[Beowulf] cloud: ho hum?

Lux, Jim (337C) james.p.lux at jpl.nasa.gov
Wed Feb 1 08:23:16 PST 2012



On 2/1/12 7:59 AM, "Mark Hahn" <hahn at mcmaster.ca> wrote:
>
>> - Deployment speed. We have customers who wait weeks after making an IT
>> helpdesk request for a new VM to be created. Other customers take 1+
>
>no.  there's nothing technical here: dysfunctional IT orgs should simply
>be fixed.  outsourcing as a workaround for BOFHishness is stupid...
>

The IT org in this situation isn't necessarily dysfunctional.  Say you're
an R&D group of 100 people in a company with 200k employees. Their IT org
is optimized for the 200k, not for the 100.

Outsourcing is a logical choice here.

(this is the specialization, vertical vs horizontal integration, etc.
discussion).

Yes, there are inefficient service organizations everywhere, and there
always will be.  The hardest thing for project managers to learn is that
you MUST plan for average, not above average, performance.  The fact that
sometimes you get above average helps counteract the unknowable problems
that result in below average.

Example from NASA.. Pathfinder put a rover on Mars for (ostensibly) $25M
and set a mind bendingly aggressively low bar for future missions.  That's
not because Pathfinder was particularly well managed (it was well managed,
but that's not why the cost was low).. It's more because of a happy
coincidence of lots of circumstances that made something that
realistically should have cost around $150M cost 1/6 of that. They got
lucky with people to work on it, they got lucky with spare parts from
other missions, they got lucky in being small, so avoiding a lot of
oversight costs.

Next Mars missions in 1998.. Hey Faster, Better, Cheaper, we can do it
again. We'll put TWO probes at Mars for the cost of one $100M mission.
Oops, one crashed into the surface, the other missed orbit injection and
probably burned up.  Much soul searching and reflection..

Next Mars mission (MER 2003) costs over $1B for two rovers.  (and you can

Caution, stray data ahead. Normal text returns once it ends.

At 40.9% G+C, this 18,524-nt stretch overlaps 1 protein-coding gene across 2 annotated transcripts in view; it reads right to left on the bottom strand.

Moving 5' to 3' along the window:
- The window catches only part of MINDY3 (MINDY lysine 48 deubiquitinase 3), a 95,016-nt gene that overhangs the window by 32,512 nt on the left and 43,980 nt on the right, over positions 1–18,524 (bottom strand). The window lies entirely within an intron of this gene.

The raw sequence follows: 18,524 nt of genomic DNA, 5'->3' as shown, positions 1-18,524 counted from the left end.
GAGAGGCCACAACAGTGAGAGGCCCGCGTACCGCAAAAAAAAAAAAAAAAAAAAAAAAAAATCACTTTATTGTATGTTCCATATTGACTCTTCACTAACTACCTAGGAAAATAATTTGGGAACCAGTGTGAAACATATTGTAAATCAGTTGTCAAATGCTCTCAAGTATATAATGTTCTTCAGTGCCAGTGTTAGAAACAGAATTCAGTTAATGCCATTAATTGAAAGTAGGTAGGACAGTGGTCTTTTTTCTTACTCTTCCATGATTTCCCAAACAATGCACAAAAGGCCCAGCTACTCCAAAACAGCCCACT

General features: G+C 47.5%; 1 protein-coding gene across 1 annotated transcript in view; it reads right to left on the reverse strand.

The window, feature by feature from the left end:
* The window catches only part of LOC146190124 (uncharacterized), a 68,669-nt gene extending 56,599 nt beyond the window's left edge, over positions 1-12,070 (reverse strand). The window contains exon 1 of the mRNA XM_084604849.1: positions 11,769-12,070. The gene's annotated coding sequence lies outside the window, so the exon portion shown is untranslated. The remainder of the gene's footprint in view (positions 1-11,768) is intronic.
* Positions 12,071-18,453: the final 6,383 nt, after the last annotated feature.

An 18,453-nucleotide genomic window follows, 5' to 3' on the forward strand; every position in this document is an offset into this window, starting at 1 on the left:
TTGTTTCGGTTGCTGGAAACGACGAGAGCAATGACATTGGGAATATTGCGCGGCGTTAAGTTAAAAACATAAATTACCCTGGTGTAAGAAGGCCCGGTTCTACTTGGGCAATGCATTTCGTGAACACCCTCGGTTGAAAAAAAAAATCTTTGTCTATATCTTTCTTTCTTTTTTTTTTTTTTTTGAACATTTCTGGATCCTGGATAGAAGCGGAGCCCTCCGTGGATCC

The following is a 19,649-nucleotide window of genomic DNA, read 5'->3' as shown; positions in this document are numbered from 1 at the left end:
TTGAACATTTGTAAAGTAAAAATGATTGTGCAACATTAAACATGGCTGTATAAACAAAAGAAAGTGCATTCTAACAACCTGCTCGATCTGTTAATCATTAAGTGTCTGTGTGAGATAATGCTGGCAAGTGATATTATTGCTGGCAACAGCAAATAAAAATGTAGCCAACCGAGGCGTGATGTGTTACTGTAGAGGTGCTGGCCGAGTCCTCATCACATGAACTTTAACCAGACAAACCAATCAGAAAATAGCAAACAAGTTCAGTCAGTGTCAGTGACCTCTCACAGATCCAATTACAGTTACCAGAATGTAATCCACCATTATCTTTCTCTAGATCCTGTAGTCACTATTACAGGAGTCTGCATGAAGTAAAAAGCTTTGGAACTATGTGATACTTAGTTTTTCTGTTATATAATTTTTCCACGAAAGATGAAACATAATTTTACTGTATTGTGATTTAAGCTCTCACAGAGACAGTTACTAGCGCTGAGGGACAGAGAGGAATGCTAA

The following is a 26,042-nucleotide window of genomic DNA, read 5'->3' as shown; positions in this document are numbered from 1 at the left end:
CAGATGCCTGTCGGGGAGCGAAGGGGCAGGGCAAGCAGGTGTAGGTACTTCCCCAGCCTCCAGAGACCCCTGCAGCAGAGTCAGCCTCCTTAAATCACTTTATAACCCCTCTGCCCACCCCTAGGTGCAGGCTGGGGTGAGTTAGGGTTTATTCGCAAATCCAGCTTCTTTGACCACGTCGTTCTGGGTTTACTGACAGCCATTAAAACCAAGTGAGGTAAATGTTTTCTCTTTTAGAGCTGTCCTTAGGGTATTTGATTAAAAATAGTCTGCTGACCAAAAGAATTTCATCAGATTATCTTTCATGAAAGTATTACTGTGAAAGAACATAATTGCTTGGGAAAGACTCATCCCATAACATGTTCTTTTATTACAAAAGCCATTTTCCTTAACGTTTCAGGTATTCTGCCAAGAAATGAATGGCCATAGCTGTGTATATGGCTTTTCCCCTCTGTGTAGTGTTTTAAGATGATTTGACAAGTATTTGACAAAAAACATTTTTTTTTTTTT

bet there was a LOT more reviews and oversight)  MER got unlucky, in a lot
of ways. Original estimates of costs (from Pathfinder) turned out to be
inappropriate (some examples below). But the real story is that Pathfinder
happened to be out on the tail of the probability distribution of cost,
and MER was more in the middle.  Pathfinder's probability of failure was
MUCH higher than MERs.



- You can't just scale up airbags and parachutes
- The fast, low documentation approach of Pathfinder means you don't
actually have drawings from which you can build stuff with no changes.
- Parts that survived for Pathfinder, when actually tested for
environments, had a high probability of failing, so Pathfinder "got lucky"
and the parts had to get redesigned.
- MER was a lot bigger, so the "average" performance of the team
inevitably showed the applicability of the central limit theorem.
- MER was a lot bigger, so the N^k, where k>1, communications costs rose
faster than the job size.
- As the job costs more, it gets more attention, so more management
controls and reviews are put into place. There's a big difference between
a failure of a mission flying one or two instruments on a cheap and
cheerful rover assembled from commercial parts and flying a dozen
instruments on a $400M rover.



>>



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